If you work in marketing, you’ve lost track of how many headlines about AI marketing and ChatGPT you’ve seen by now. It’s interesting, fun to experiment with and frankly, if you’ve read Asimov or watched any of the Terminator movies, it’s a little scary. As AI technology develops, it is going to increasingly touch almost every aspect of our lives, in ways we cannot even anticipate. It will be disruptive and nothing short of world changing. The question for now is, what does the emergence of AI technology like ChatGPT, Google’s Bard and others mean for marketers?
Marketing AI has not made us obsolete … yet
First, let’s establish what it doesn’t mean.
For the foreseeable future, human marketers are still relevant and needed. Technology, even something as cool as ChatGPT, is not a magical marketing panacea. I’m reminded of the story of a friend who was leading a marketing automation installation for a large company. When she asked about the company’s plans for developing their marketing automation campaign strategy and the content to power it, the executive in charge sheepishly replied, “Doesn’t the software, you know … automate it?”
Now with AI, maybe one day that misguided executive’s dream will come true and marketing will truly be “automated.” “Dear AI – I would like more hot marketing leads please.” We’re not quite there yet.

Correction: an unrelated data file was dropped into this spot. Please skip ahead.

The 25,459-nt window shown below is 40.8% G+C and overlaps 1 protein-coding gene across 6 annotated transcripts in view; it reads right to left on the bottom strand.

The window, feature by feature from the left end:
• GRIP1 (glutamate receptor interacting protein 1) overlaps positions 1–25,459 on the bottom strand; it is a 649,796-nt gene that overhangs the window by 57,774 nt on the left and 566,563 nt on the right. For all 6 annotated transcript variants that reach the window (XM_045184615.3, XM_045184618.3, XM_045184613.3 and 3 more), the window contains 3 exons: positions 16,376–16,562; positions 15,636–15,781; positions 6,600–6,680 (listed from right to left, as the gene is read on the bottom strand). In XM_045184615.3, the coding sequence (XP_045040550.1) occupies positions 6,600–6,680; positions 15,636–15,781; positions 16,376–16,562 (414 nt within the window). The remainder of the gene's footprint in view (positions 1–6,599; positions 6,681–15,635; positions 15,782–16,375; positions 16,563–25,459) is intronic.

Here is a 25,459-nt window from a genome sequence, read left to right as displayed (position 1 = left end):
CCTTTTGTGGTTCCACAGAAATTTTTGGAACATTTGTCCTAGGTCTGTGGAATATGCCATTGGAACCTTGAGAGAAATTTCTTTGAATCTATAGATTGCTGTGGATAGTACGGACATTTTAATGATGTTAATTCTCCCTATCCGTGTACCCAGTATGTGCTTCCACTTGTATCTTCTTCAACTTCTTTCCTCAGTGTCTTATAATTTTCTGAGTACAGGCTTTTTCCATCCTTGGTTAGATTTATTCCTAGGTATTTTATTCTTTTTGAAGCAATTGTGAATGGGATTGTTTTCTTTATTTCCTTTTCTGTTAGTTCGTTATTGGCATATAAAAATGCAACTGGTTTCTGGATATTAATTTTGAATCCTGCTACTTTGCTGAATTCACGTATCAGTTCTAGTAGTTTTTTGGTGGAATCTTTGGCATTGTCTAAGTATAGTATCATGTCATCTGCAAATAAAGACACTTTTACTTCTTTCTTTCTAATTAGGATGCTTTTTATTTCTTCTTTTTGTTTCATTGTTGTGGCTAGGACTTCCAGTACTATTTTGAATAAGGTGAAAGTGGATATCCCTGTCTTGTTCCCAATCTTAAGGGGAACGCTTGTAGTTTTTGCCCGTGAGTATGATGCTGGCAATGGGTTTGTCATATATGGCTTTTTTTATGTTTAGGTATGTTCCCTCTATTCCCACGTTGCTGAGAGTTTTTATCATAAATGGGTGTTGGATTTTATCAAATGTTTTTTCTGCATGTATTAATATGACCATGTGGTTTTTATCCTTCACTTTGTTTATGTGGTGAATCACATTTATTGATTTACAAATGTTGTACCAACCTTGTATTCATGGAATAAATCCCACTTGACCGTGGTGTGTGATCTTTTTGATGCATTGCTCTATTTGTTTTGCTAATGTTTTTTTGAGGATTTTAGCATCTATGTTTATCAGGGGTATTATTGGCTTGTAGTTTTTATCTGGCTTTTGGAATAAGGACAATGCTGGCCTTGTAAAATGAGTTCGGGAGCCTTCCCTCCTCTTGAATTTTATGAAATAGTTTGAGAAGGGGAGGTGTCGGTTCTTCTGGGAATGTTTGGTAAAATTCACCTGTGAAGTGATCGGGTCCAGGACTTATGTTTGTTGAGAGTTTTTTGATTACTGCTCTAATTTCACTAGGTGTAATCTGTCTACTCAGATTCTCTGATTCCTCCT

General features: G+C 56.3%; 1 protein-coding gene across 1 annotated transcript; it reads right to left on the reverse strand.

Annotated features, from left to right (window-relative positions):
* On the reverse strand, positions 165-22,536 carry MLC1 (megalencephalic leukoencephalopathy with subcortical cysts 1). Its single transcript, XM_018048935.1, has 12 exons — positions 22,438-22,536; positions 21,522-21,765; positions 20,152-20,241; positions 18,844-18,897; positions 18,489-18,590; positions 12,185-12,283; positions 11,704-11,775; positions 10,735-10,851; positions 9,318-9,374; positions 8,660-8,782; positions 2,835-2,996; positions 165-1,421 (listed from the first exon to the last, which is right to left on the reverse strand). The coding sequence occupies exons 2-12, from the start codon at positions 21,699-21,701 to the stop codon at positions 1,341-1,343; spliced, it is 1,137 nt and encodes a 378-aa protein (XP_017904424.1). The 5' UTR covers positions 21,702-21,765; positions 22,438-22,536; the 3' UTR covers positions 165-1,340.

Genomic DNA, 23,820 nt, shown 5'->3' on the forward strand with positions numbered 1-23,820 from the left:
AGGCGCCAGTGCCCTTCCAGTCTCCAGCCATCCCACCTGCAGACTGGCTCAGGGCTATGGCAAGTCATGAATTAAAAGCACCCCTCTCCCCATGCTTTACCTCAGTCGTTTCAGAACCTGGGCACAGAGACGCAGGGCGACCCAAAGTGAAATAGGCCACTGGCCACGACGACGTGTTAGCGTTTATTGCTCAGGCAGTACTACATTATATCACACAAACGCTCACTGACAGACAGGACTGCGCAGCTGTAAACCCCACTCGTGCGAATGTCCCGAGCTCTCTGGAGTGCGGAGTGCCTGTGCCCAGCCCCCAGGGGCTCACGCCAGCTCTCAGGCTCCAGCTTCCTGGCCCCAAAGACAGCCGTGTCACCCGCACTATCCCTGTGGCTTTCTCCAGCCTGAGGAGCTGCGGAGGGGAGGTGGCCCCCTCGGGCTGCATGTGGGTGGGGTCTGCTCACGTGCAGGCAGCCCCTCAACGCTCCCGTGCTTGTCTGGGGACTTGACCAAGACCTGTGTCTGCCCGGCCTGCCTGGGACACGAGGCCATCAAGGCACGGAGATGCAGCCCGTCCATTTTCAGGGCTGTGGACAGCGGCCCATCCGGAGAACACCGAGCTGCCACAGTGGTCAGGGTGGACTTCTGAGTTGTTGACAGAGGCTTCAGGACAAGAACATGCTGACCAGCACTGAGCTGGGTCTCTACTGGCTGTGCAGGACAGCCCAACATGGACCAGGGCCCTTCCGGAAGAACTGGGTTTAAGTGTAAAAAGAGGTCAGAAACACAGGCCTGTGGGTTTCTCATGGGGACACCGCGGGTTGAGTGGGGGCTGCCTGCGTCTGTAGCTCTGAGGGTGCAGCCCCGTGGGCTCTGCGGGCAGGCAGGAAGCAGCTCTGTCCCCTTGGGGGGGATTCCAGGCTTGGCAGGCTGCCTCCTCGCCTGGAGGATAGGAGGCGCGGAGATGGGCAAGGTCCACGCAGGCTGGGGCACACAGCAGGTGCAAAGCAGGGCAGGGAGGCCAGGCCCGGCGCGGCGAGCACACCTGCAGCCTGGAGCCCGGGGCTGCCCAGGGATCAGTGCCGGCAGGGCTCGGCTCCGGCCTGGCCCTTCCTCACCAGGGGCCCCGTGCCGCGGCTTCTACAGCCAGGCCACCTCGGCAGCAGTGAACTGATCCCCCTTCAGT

For now, AI is a tool that takes expertise to utilize. While a Google engineer famously stated that their AI had become self-aware last year, and then was summarily fired, we’re still a few years away from achieving a dystopian technological singularity. Maybe at least we’ll finally have self-driving cars by then.
The AI MarTech landscape
OpenAI with ChatGPT and Google are the predominant players. More players will emerge with their own AI, or more likely will build out solutions that leverage ChatGPT or Bard. At this writing there are approximately 40 AI writing tools in the marketplace. Most are using GPT-3 (predecessor to ChatGPT) or a similar natural language generation (NLG) AI as the underlying engine and then layering their own development and features on top.
How marketers can use current marketing AI tools
As ChatGPT or Google Bard are not currently offering API access, the ability to integrate and leverage the tools in your organization are presently limited. However, there are a few use cases where we are finding benefit in using ChatGPT.
Here’s where we’re currently seeing some benefit in using ChatGPT:
- Topic generation
- Title brainstorming
- Email outline inspiration
- Social posts
- Ad caption drafting
The challenge with all of the above is that to make them truly useful and effective, human editing is required. Once we revise, fact-check and edit to be compelling to a human, we’re not seeing significant efficiency gains.
Current limitations of marketing AI
Beyond lack of API access, there are several limitations of marketing AI content. However, we view some of these as potentially temporary limitations, as AI will continue to evolve and get better over time.
We had our writers and editors put ChatGPT through its paces, and while it’s blazing fast, it doesn’t match a skilled human writer on quality. Here are the specific areas where we found it lacking:
- The output is often robotic (understandably) in tone and style. The writing lacks the rhythm, creativity and sentence variation that makes good writing interesting and engaging.